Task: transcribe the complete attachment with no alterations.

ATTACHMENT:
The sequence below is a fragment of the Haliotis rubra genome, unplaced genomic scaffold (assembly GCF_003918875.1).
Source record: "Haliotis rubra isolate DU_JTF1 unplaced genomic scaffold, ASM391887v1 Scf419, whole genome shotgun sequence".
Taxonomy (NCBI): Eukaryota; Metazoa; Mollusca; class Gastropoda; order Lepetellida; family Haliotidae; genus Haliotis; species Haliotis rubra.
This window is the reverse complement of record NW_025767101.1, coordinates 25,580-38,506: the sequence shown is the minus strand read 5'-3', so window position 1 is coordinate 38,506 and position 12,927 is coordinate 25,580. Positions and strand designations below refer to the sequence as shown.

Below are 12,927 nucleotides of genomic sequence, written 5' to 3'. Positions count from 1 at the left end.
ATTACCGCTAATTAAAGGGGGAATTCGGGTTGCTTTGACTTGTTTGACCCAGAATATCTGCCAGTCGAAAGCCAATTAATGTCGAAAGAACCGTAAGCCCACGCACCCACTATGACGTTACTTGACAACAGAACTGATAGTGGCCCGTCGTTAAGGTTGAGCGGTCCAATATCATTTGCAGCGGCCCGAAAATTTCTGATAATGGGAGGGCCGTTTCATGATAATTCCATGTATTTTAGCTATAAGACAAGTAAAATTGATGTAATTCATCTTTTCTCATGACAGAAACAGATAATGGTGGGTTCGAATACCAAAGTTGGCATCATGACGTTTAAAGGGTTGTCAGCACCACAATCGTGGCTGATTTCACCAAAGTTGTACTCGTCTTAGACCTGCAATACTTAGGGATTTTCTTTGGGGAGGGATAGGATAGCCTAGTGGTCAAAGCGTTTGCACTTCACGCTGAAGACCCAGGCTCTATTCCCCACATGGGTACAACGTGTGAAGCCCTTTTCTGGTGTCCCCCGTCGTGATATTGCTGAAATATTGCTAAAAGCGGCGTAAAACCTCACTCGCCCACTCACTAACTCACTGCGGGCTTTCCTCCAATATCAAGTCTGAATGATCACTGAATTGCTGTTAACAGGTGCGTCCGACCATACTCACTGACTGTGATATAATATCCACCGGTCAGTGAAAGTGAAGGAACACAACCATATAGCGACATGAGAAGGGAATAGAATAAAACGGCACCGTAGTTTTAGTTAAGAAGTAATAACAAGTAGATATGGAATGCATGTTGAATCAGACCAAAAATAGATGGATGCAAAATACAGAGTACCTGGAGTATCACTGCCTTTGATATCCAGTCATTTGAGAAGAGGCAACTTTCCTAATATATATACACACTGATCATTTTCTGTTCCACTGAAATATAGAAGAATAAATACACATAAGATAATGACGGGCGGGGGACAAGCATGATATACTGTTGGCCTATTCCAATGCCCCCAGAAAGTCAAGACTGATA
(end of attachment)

The sequence below is a fragment of the Haliotis rubra genome, unplaced genomic scaffold (assembly GCF_003918875.1).
Source record: "Haliotis rubra isolate DU_JTF1 unplaced genomic scaffold, ASM391887v1 Scf419, whole genome shotgun sequence".
Taxonomy (NCBI): Eukaryota; Metazoa; Mollusca; class Gastropoda; order Lepetellida; family Haliotidae; genus Haliotis; species Haliotis rubra.
This window is the reverse complement of record NW_025767101.1, coordinates 25,580-38,506: the sequence shown is the minus strand read 5'-3', so window position 1 is coordinate 38,506 and position 12,927 is coordinate 25,580. Positions and strand designations below refer to the sequence as shown.

Below are 12,927 nucleotides of genomic sequence, written 5' to 3'. Positions count from 1 at the left end.
ATTACCGCTAATTAAAGGGGGAATTCGGGTTGCTTTGACTTGTTTGACCCAGAATATCTGCCAGTCGAAAGCCAATTAATGTCGAAAGAACCGTAAGCCCACGCACCCACTATGACGTTACTTGACAACAGAACTGATAGTGGCCCGTCGTTAAGGTTGAGCGGTCCAATATCATTTGCAGCGGCCCGAAAATTTCTGATAATGGGAGGGCCGTTTCATGATAATTCCATGTATTTTAGCTATAAGACAAGTAAAATTGATGTAATTCATCTTTTCTCATGACAGAAACAGATAATGGTGGGTTCGAATACCAAAGTTGGCATCATGACGTTTAAAGGGTTGTCAGCACCACAATCGTGGCTGATTTCACCAAAGTTGTACTCGTCTTAGACCTGCAATACTTAGGGATTTTCTTTGGGGAGGGATAGGATAGCCTAGTGGTCAAAGCGTTTGCACTTCACGCTGAAGACCCAGGCTCTATTCCCCACATGGGTACAACGTGTGAAGCCCTTTTCTGGTGTCCCCCGTCGTGATATTGCTGAAATATTGCTAAAAGCGGCGTAAAACCTCACTCGCCCACTCACTAACTCACTGCGGGCTTTCCTCCAATATCAAGTCTGAATGATCACTGAATTGCTGTTAACAGGTGCGTCCGACCATACTCACTGACTGTGATATAATATCCACCGGTCAGTGAAAGTGAAGGAACACAACCATATAGCGACATGAGAAGGGAATAGAATAAAACGGCACCGTAGTTTTAGTTAAGAAGTAATAACAAGTAGATATGGAATGCATGTTGAATCAGACCAAAAATAGATGGATGCAAAATACAGAGTACCTGGAGTATCACTGCCTTTGATATCCAGTCATTTGAGAAGAGGCAACTTTCCTAATATATATACACACTGATCATTTTCTGTTCCACTGAAATATAGAAGAATAAATACACATAAGATAATGACGGGCGGGGGACAAGCATGATATACTGTTGGCCTATTCCAATGCCCCCAGAAAGTCAAGACTGATA